Global Initiative publication highlights the significance of ICESCR from a women’s rights perspective
The Global Initiative for Economic, Social and Cultural Rights (GI-ESCR) recently launched a publication looking at the impact of the International Covenant on Economic, Social and Cultural Rights (ICESCR) from a women’s rights perspective, marking the 50th anniversary of the Covenant. Entitled, The International Covenant on Economic, Social and Cultural Rights at 50: The Significance from a Women’s Rights Perspective, the publication looks at the impacts of the Covenant through the lens of those most affected by ESCR violations, namely women.
The ICESCR is an international treaty recognizing and protecting economic, social and cultural human rights. It also recognizes the equal right of men and women to these rights and prohibits gender-based discrimination. Women continue to represent the majority of those living in poverty around the world, they face both direct and indirect discrimination on the basis of gender with respect to these rights and they are often targeted as human rights defenders advocating for economic, social and cultural rights.
The report was launched at an event in Geneva on September 19th, where speakers included ESCR-Net members Global Initiative, represented by Lucy McKernan and Defend Job Philippines, represented by Melona Daclan as well as Léo Heller, Special Rapporteur on the Human Right to Safe Drinking Water and Sanitation and CESCR member Virgínia Brás Gomes.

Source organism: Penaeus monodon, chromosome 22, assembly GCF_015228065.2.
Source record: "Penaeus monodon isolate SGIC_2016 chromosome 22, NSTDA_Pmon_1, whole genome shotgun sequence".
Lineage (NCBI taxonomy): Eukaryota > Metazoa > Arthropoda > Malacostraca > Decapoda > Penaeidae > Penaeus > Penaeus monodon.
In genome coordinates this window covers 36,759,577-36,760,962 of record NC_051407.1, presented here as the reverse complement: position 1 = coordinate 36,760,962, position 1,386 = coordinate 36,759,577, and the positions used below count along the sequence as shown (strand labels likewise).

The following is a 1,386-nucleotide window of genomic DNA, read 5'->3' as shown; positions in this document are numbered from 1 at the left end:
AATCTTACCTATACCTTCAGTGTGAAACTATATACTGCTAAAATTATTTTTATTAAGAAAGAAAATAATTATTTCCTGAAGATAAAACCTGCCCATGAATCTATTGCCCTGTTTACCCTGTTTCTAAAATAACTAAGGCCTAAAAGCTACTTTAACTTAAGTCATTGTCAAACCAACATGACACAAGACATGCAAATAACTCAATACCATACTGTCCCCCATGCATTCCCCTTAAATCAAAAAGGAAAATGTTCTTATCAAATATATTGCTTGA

In this publication, GI-ESCR celebrates the significant role of ICESCR in advancing and ensuring gender equality while also highlighting the ways in which the treaty can be further used to ensure that these rights are fully respected and protected for women and that gender equality is achieved. It also includes normative statements made by the Committee on Economic, Social and Cultural Rights (CESCR) and case studies from ESCR-Net members Center for Reproductive Rights (CRR), Nazdeek and Centre for Economic Social Cultural Rights in Africa (CESCRA) that demonstrate successful engagement by advocates with CESCR on issues relating to women’s rights and gender equality in the last 50 years. Members of the Women and ESCR Working Group had the opportunity to share their suggestions and comments before the report was finalized and all members of the Working Group are listed in the annex to the report.
This 50th anniversary of ICESCR comes just one year after the adoption of the 2030 Agenda for Sustainable Development which includes a goal for gender equality and the empowerment of women and girls as well as gender equality targets across goals. Despite advances that have been made, women still bear the brunt of increased economic pressures and deteriorating social services globally. The ICESCR provides a normative framework that recognizes gender equality in relation to ESCR as a central principle and immediate obligation of State parties. Continued strategic use of ICESCR as detailed in this publication has great potential in advocacy efforts to further the realization of gender equality through ESCR.